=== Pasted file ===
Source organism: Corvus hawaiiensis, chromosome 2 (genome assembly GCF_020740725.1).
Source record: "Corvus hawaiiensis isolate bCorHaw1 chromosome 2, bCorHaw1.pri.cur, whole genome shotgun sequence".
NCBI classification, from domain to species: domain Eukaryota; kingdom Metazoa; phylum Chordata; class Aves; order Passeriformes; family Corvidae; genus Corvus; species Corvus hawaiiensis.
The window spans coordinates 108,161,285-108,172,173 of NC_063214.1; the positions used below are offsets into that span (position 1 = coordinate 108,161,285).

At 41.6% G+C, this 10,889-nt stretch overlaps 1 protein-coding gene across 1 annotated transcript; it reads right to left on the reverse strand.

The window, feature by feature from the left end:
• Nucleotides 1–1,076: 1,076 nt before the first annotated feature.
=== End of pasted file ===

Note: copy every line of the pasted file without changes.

Source organism: Corvus hawaiiensis, chromosome 2 (genome assembly GCF_020740725.1).
Source record: "Corvus hawaiiensis isolate bCorHaw1 chromosome 2, bCorHaw1.pri.cur, whole genome shotgun sequence".
NCBI classification, from domain to species: domain Eukaryota; kingdom Metazoa; phylum Chordata; class Aves; order Passeriformes; family Corvidae; genus Corvus; species Corvus hawaiiensis.
The window spans coordinates 108,161,285-108,172,173 of NC_063214.1; the positions used below are offsets into that span (position 1 = coordinate 108,161,285).

At 41.6% G+C, this 10,889-nt stretch overlaps 1 protein-coding gene across 1 annotated transcript; it reads right to left on the reverse strand.

The window, feature by feature from the left end:
• Nucleotides 1–1,076: 1,076 nt before the first annotated feature.